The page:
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‘Hated’ Pharma CEO Says Company to Lower Price of AIDS Drug

  • VOA News

Martin Shkreli came under fire after it was learned his company raised the prices of a drug used to fight AIDS by over 4,000 percent.

Martin Shkreli came under fire after it was learned his company raised the prices of a drug used to fight AIDS by over 4,000 percent.

The CEO of a pharmaceutical company that raised the price of a drug used by AIDS patients by over 4,000 percent is now saying his company will lower the price.

Martin Shkreli, the CEO of Turing pharmaceutical company, has been called the most hated man in America after it was learned his company had hiked the price of Daraprim, a drug used by patients with AIDS and certain types of cancer, from $13.50 to $700 a pill.

Daraprim, which fights parasitic infections among those with compromised immune systems, has been around for decades, but Turing procured the rights to it in August.

The scandal went viral, even provoking presidential candidate Hillary Clinton to tweet that as president, she would end “price gouging” by drug companies.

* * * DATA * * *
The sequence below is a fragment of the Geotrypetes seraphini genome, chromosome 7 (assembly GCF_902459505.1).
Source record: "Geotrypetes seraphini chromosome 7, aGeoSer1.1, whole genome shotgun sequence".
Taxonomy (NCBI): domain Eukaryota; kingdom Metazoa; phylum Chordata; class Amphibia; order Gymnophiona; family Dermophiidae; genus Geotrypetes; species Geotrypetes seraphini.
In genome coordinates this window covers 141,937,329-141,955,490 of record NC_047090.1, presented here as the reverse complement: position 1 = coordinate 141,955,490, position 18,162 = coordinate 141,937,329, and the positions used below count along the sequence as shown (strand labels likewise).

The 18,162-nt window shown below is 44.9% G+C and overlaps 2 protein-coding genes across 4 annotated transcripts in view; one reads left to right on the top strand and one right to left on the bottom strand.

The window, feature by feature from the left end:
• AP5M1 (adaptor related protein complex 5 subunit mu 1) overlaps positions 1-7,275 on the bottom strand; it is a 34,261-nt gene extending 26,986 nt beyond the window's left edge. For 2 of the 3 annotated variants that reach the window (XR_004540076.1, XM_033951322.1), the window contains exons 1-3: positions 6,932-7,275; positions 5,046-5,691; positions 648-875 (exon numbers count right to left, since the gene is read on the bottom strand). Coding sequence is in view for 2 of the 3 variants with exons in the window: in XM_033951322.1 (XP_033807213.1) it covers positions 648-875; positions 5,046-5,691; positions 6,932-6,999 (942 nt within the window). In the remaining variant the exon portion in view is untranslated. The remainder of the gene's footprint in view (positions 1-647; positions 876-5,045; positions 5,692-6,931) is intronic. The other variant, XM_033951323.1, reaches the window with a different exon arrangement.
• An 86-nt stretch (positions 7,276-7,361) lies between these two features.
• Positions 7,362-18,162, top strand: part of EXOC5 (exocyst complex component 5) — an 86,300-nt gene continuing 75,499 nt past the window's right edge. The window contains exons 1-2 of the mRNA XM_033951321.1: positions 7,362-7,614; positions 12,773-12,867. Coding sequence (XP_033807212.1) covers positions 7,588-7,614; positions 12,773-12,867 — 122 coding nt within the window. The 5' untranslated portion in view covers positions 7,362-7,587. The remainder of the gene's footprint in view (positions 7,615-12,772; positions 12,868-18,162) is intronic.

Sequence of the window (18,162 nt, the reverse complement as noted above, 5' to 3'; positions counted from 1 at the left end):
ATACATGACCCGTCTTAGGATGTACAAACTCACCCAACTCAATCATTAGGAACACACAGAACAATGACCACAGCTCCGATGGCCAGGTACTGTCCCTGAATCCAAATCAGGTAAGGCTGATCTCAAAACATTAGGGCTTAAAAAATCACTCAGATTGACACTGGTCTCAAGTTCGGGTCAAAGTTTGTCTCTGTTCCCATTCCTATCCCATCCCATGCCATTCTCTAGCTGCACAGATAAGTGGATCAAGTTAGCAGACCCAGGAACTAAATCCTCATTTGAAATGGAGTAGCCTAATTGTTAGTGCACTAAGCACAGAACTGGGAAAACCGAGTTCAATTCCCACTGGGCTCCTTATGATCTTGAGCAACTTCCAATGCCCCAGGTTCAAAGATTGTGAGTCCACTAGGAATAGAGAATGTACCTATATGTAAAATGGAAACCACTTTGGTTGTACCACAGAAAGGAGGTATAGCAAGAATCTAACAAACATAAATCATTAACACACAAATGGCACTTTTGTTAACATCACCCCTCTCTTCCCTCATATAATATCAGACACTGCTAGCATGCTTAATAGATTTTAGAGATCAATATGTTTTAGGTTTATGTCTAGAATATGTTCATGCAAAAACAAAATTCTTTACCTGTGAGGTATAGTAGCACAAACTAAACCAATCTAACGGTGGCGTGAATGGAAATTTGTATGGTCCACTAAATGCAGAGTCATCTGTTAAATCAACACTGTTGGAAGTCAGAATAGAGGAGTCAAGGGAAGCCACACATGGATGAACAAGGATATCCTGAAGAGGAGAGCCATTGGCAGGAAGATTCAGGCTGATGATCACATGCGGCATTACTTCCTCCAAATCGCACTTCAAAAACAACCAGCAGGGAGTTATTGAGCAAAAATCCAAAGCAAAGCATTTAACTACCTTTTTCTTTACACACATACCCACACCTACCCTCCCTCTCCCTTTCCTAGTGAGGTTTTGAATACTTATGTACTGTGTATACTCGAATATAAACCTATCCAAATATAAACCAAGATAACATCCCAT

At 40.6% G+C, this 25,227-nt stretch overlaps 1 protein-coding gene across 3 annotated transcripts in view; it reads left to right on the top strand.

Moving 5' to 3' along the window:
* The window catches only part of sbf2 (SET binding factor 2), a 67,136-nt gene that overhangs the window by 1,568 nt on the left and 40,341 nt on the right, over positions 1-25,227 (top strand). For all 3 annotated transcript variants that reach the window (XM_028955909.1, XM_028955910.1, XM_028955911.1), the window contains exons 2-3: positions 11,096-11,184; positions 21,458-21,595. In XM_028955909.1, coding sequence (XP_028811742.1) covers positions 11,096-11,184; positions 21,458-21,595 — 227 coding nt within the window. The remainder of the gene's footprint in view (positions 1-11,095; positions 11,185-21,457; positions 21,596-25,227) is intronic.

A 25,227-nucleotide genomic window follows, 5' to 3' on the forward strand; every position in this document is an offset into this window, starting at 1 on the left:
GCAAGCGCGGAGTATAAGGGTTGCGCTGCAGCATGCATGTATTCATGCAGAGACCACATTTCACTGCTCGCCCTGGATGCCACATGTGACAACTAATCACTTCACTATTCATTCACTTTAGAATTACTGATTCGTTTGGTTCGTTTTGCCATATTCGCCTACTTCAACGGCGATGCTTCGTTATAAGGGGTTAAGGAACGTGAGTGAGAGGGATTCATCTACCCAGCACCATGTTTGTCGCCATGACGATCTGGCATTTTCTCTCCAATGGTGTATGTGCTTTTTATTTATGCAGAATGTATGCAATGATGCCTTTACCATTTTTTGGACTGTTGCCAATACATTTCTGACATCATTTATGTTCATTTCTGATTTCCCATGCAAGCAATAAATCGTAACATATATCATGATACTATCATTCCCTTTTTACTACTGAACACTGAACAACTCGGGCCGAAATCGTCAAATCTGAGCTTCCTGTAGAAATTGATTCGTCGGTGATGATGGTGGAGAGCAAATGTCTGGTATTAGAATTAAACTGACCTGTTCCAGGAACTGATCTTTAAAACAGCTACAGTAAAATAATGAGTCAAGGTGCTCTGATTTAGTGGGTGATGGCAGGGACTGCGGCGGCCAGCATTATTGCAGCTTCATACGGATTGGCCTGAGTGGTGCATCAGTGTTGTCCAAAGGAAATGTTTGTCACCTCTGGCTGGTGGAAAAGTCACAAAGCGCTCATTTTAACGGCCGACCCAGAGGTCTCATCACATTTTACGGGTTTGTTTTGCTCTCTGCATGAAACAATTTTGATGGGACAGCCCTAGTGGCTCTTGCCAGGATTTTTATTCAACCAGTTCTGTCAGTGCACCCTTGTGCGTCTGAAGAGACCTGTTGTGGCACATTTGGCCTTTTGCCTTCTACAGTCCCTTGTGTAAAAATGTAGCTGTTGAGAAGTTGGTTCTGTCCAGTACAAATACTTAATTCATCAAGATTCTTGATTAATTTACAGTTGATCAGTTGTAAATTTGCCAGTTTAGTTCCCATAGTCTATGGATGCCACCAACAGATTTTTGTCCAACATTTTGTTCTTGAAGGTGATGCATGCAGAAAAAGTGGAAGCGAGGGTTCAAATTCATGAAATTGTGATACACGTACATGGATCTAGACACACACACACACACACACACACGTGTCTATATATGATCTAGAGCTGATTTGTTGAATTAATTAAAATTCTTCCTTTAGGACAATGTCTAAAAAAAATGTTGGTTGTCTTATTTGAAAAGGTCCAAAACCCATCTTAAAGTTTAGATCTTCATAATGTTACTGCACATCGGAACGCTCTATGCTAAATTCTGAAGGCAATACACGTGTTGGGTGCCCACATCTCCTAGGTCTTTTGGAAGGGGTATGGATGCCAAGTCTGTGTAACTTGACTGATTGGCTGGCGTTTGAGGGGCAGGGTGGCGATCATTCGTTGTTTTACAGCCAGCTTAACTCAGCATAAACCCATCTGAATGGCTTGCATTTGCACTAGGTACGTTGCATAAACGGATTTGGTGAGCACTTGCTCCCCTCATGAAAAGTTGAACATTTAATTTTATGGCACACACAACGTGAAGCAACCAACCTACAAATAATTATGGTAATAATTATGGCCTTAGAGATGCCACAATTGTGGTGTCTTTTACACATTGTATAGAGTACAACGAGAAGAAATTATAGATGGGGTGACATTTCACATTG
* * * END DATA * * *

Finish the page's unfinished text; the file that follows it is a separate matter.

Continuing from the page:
Republican candidate Donald Trump weighed in Wednesday, saying Shkreli “looks like a spoiled brat” to reporters at a press conference in South Carolina

Shkreli, 32, told ABC news that he would lower the price of the medicine to make it “more affordable,” but did not give details. He said Turing gave the drug away for free to about half of those who use it.

Before saying Turing would lower the price, Shkreli had defended the company’s pricing, saying it was needed to turn a profit and to finance more research and development.

Not all were convinced that the announcement was a win for those needing the drug.

“Shkreli won. He made a huge price increase, rode through the resulting controversy, and now has settled into taking a less huge price increase, but probably still very big price increase,” wrote Forbes magazine.

Shkreli had been outspoken in defending himself on Twitter, accusing the media of vilifying him. Earlier in the week, he made his Twitter feed private.

Not so private, however, is Shkreli's contact information, which was posted online yesterday, according to reports.

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